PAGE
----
Ford’s latest concept truck is a monster called the Atlas, but its next production pickup could be quite a bit smaller.
PickupTrucks.com has spotted a fleet of pickups undergoing testing that could mark the return of the F-100 model name, which would slot under the F-150 in the company’s lineup.
Although far from confirmed, the heavily camouflaged vehicles appear to be slightly smaller than the current F-150, with a narrower track and body. They also ride on five-lug wheels, instead of six like the F-150, indicating a lighter duty ride. Based on the shape of the exhaust pipes, it's also possible that they were powered by diesel engines.
Ford discontinued the Ranger small pickup last year, saying the improved fuel efficiency and close pricing of the much larger F-150 made it redundant, but rumors have persisted that it could re-enter the segment soon.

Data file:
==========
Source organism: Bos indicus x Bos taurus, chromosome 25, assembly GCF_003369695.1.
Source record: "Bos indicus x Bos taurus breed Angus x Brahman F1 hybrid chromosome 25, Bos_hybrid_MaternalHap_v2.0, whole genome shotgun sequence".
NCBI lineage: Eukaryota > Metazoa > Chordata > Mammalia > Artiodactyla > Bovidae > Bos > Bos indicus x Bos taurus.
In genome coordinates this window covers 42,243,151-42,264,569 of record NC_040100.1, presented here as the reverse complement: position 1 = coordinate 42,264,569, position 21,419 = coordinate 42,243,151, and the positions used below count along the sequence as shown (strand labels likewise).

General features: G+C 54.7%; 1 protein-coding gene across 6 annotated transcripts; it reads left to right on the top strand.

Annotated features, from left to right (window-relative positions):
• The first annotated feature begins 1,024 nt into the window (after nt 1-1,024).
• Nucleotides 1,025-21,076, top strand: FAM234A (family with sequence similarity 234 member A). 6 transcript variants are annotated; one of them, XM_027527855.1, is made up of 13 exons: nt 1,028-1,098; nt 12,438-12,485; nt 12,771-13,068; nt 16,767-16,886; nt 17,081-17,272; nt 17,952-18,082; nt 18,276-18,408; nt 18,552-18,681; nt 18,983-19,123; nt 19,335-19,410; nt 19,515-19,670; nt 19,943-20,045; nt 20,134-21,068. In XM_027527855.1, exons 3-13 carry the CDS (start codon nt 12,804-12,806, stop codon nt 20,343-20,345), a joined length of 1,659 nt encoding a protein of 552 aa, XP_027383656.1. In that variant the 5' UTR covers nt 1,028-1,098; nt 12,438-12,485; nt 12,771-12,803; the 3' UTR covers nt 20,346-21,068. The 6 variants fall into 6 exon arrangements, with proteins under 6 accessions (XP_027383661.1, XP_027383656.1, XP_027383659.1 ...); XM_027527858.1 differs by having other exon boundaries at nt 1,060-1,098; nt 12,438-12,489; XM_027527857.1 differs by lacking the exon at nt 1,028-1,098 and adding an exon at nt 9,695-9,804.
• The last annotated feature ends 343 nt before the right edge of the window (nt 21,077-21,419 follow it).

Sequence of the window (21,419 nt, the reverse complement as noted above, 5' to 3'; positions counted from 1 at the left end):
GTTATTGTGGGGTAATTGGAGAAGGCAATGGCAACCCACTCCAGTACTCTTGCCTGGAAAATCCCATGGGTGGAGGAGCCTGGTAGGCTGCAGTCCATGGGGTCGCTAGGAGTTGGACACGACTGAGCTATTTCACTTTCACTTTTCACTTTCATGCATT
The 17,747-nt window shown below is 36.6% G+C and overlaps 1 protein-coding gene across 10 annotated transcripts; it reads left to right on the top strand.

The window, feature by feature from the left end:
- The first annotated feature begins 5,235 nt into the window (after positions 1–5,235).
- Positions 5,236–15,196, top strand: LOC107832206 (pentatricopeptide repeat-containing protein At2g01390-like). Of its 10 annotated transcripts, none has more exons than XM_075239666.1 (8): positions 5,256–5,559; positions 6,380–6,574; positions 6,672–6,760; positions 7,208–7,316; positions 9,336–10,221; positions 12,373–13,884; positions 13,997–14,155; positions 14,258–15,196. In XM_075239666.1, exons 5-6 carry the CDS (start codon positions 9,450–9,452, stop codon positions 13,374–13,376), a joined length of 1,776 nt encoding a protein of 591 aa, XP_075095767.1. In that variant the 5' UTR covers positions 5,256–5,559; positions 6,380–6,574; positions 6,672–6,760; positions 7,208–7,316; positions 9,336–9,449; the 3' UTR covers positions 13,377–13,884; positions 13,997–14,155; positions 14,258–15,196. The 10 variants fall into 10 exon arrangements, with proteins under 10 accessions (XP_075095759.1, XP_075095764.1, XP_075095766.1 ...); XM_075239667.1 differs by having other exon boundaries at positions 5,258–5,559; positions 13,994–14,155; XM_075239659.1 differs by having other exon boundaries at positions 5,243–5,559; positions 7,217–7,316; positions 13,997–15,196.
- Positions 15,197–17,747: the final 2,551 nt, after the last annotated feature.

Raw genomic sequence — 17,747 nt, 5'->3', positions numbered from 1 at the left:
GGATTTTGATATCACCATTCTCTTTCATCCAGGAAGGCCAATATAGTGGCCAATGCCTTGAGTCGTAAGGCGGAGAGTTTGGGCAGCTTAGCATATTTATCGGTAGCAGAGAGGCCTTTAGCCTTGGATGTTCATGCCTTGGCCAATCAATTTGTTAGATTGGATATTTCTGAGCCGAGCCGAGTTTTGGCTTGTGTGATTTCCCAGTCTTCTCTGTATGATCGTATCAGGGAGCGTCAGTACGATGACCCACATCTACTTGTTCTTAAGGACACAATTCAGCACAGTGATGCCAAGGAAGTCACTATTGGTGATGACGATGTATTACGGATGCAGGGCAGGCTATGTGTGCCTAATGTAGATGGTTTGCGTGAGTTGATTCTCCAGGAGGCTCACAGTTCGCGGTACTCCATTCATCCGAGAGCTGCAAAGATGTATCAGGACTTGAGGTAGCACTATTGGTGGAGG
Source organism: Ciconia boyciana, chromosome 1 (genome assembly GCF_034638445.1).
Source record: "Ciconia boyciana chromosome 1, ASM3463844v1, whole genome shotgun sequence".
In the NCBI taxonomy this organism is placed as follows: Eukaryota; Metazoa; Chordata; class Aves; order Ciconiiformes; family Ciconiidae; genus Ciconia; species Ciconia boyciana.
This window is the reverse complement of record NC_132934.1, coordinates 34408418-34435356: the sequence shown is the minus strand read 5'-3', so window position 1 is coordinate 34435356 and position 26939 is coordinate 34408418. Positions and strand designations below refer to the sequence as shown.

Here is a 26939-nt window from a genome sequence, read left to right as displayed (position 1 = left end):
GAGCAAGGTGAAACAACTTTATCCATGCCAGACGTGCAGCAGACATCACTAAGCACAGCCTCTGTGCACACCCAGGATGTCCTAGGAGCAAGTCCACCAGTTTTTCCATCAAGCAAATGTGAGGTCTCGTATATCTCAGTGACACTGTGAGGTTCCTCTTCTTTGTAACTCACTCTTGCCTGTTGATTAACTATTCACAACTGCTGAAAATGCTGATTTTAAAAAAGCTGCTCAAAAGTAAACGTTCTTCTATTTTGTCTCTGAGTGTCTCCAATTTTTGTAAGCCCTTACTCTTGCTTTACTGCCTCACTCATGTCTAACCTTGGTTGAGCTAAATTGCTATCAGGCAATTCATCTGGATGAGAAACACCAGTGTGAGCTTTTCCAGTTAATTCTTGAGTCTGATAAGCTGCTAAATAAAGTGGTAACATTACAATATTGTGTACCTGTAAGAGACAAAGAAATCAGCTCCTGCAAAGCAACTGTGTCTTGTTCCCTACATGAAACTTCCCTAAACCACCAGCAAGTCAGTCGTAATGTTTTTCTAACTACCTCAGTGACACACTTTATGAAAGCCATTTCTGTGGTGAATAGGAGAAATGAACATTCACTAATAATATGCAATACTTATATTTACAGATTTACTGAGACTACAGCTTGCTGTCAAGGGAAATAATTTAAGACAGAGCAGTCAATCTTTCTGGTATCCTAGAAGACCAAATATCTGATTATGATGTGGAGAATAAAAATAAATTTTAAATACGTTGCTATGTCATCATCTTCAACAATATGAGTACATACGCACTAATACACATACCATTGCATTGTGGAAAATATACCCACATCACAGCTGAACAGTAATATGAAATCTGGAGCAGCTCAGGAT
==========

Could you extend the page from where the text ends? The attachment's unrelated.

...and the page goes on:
In a recent interview with Car and Driver, Ford’s truck marketing manager, Doug Scott, confirmed that the company had determined that a market still existed for a very affordable pickup with great fuel economy and capabilities like a 1,000-pound payload and 3,000-pound tow rating, but that a business case for it had not been pinned down.
First introduced in 1948 as the F1, the F-100 was joined by the heavier duty F-150 in 1975, and essentially replaced by the Ranger in 1983. Interestingly, Ford recently introduced an all-new Ranger for foreign markets, but it wasn’t engineered with the U.S. in mind.
Maybe the new prototypes explain why.